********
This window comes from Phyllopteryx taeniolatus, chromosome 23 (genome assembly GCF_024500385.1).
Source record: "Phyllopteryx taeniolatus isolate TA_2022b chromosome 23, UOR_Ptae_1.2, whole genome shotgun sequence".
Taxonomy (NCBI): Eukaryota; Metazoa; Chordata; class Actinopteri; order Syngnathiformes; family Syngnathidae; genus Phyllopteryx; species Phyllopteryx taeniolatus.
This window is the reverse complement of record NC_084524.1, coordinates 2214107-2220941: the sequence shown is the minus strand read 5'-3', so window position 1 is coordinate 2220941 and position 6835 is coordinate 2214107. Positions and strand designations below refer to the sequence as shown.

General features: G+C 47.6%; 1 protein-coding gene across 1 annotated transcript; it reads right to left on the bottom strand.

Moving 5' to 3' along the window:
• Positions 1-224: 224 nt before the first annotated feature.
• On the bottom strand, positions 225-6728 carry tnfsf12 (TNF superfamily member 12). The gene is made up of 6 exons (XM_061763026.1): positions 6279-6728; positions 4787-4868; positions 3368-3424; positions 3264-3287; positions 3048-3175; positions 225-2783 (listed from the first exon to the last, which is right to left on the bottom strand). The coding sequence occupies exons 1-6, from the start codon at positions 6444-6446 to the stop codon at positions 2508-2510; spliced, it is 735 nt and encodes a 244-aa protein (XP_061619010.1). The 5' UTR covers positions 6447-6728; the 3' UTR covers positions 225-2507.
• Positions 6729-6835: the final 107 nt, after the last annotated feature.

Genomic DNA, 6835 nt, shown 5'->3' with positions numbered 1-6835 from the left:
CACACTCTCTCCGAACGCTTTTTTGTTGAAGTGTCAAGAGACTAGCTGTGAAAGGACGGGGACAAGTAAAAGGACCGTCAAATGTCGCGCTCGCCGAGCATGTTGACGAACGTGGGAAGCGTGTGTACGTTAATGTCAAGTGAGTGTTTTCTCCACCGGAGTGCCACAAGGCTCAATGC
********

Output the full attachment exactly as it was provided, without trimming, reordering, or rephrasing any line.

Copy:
This window comes from Phyllopteryx taeniolatus, chromosome 23 (genome assembly GCF_024500385.1).
Source record: "Phyllopteryx taeniolatus isolate TA_2022b chromosome 23, UOR_Ptae_1.2, whole genome shotgun sequence".
Taxonomy (NCBI): Eukaryota; Metazoa; Chordata; class Actinopteri; order Syngnathiformes; family Syngnathidae; genus Phyllopteryx; species Phyllopteryx taeniolatus.
This window is the reverse complement of record NC_084524.1, coordinates 2214107-2220941: the sequence shown is the minus strand read 5'-3', so window position 1 is coordinate 2220941 and position 6835 is coordinate 2214107. Positions and strand designations below refer to the sequence as shown.

General features: G+C 47.6%; 1 protein-coding gene across 1 annotated transcript; it reads right to left on the bottom strand.

Moving 5' to 3' along the window:
• Positions 1-224: 224 nt before the first annotated feature.
• On the bottom strand, positions 225-6728 carry tnfsf12 (TNF superfamily member 12). The gene is made up of 6 exons (XM_061763026.1): positions 6279-6728; positions 4787-4868; positions 3368-3424; positions 3264-3287; positions 3048-3175; positions 225-2783 (listed from the first exon to the last, which is right to left on the bottom strand). The coding sequence occupies exons 1-6, from the start codon at positions 6444-6446 to the stop codon at positions 2508-2510; spliced, it is 735 nt and encodes a 244-aa protein (XP_061619010.1). The 5' UTR covers positions 6447-6728; the 3' UTR covers positions 225-2507.
• Positions 6729-6835: the final 107 nt, after the last annotated feature.

Genomic DNA, 6835 nt, shown 5'->3' with positions numbered 1-6835 from the left:
CACACTCTCTCCGAACGCTTTTTTGTTGAAGTGTCAAGAGACTAGCTGTGAAAGGACGGGGACAAGTAAAAGGACCGTCAAATGTCGCGCTCGCCGAGCATGTTGACGAACGTGGGAAGCGTGTGTACGTTAATGTCAAGTGAGTGTTTTCTCCACCGGAGTGCCACAAGGCTCAATGC